This may be my last entry…
Recently, I blogged about immersion therapy and the method I used to combat claustrophobia; well, I can certainly say that it was mostly but not 100% successful.
Today I had an MRI. It’s not something I have had before and I certainly don’t relish it happening again. My appointment went very smoothly and I was in and out of the hospital within an hour – as I walked towards the hospital the university clock struck 12 and as I walked back to the train station, the clock struck 1. Apparently, the machine that I had been booked in for had broken down so I had to wait for a free machine but I still went in earlier than my appointment time so all was good.
The guys at Birmingham’s QE were great and explained what was going on at every stage but nothing could have prepared me for what I was about to experience.
If you have got here because you were searching ‘what to expect from an MRI’ please believe me that it was all over quite quickly and it’s usually a vital step for diagnosis of various conditions.
I was shown into the MRI room and lay down flat on my back on a moving bed. A cage was then placed over my head – this does 2 things, it keeps your head in a single position and carries a lot of the imaging equipment. Once I was ‘locked in’ as it were, I was moved into the chamber of the MRI. At this point I had a full-on claustrophobic episode. It was weird to feel that way given that I have been ‘phobia-free’ for so long but knowing that you can’t and shouldn’t move (keeping still is vital to a good MRI scan) really piles the pressure on. I had been given a buzzer to press if I wasn’t feeling great and, heart racing like I’d just jogged up Everest, I had to stop myself pressing it a couple of times. The only thing that stopped me was the knowledge that stopping the scan would mean that I would have to start from scratch either right away or some time in the future. Knowing that there was nothing I could do to stop the scan I called on some meditation to get me through.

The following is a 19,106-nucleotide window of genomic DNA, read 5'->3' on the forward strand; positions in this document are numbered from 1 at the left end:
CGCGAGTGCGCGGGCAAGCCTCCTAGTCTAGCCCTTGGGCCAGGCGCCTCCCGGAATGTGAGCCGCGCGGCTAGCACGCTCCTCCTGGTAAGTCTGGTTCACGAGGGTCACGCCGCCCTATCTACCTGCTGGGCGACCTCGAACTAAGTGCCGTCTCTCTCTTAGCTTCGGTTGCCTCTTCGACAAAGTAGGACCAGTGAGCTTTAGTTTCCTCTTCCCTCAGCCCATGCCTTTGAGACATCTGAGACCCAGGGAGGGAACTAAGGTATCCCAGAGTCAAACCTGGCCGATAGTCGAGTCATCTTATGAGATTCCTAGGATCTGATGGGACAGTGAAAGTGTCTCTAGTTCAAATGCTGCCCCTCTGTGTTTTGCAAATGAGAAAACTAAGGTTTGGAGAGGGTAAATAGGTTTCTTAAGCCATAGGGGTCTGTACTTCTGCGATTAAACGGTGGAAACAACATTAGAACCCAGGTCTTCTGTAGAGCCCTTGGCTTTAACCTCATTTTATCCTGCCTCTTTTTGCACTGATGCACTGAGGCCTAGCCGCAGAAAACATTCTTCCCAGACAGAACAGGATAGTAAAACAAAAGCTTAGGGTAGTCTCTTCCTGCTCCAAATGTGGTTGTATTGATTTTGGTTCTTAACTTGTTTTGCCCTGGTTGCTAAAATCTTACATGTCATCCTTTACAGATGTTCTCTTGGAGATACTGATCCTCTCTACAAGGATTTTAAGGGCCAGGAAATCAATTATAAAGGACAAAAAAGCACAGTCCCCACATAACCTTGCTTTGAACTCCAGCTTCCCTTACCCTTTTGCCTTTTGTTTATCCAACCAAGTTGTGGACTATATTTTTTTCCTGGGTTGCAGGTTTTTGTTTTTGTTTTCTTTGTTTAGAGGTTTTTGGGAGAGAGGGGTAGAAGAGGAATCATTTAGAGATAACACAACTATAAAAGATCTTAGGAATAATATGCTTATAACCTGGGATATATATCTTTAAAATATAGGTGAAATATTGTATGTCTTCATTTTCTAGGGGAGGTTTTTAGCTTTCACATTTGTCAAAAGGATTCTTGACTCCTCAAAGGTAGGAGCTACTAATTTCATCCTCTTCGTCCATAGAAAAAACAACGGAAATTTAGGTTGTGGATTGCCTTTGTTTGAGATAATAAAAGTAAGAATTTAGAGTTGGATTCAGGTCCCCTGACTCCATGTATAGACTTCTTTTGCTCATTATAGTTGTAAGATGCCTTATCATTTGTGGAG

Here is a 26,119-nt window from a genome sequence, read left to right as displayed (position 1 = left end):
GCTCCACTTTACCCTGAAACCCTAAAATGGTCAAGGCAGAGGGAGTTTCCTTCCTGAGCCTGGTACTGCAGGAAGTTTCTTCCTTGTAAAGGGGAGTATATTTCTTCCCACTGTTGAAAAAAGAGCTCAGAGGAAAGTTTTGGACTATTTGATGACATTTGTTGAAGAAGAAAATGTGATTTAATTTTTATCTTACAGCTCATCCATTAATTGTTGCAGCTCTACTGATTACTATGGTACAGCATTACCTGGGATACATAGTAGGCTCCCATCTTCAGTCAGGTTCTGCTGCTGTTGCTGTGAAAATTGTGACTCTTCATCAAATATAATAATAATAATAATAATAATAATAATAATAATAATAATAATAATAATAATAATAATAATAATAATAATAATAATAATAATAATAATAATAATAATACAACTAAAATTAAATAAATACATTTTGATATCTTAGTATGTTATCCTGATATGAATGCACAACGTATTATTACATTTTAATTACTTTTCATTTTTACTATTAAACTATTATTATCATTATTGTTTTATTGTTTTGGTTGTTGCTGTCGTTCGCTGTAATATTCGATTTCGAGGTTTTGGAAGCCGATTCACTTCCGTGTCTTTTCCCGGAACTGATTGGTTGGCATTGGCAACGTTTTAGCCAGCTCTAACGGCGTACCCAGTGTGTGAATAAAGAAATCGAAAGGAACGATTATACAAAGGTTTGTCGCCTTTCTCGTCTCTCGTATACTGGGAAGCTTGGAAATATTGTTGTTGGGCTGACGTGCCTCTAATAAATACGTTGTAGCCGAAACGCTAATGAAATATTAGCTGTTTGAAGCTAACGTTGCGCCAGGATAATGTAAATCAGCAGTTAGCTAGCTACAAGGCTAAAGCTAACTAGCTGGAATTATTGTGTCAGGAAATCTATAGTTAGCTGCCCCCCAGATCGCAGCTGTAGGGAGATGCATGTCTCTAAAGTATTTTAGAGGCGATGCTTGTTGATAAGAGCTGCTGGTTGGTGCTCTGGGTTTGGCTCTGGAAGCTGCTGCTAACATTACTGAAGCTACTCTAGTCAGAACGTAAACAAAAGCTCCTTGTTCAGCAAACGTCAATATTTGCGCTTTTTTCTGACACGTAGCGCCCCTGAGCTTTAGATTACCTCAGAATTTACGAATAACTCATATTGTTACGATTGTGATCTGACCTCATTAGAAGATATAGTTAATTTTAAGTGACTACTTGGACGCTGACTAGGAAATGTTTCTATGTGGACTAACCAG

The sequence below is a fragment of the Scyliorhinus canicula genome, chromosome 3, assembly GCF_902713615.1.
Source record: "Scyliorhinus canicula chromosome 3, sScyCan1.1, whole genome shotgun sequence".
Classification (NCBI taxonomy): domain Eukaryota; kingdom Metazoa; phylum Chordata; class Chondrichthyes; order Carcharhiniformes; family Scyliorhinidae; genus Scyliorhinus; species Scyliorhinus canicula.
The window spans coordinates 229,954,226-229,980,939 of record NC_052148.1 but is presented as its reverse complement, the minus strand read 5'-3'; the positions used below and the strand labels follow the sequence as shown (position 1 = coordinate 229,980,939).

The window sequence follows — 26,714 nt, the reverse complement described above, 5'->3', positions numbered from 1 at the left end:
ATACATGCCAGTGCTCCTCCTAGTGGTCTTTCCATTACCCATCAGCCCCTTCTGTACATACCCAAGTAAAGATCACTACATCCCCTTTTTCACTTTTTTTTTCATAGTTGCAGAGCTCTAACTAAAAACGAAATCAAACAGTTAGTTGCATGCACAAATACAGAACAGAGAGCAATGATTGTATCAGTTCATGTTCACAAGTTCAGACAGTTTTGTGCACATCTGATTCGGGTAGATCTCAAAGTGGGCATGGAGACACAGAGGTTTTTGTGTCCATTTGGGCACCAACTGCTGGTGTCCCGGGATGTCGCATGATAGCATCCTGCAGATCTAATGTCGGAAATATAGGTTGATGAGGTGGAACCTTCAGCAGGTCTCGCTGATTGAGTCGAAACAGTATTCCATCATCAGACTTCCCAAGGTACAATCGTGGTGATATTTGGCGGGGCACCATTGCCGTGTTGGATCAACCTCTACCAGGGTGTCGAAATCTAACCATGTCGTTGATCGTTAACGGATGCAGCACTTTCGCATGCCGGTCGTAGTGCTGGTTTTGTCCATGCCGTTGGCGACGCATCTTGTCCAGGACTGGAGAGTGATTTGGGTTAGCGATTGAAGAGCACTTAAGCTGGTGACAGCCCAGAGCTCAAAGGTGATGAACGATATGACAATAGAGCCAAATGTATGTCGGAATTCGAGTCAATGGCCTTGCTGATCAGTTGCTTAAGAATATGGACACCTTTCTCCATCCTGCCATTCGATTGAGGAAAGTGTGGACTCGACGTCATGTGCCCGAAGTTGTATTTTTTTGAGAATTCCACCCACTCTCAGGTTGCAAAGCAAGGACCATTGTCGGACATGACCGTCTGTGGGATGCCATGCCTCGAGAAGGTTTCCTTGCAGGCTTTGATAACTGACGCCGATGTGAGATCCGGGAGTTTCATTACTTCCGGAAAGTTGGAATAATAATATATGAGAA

For the most part, meditation worked. I focussed on my breathing, counting each breath in and out and sensing the rise and fall of my shoulders. Occasionally my thoughts would return to the claustrophobia but I reigned them in and carried on meditating, periodically noting the changing sounds of the MRI. Eventually, after about 15 minutes, the scan was over and I was brought out of the chamber. It was tough and I was shaken but it wasn’t the end of the world.
I told the imaging technician that it had been quite a claustrophobic experience and he agreed. He then told me he much preferred the machine that had broken down because it was roomier! Ah well, not to worry – it’s done now.
I left the imaging department and sat down in the main atrium of the hospital to reflect on what had happened over a Dr Pepper – it was done and the rest of the day could be spent relaxing.
No, it wasn’t the greatest experience of my life but it wasn’t the worst either. Here’s hoping I won’t need another any time soon!
Thanks for reading, now beeeeboooo-beeeeeboooo dugga-dugga-dugga-dugga.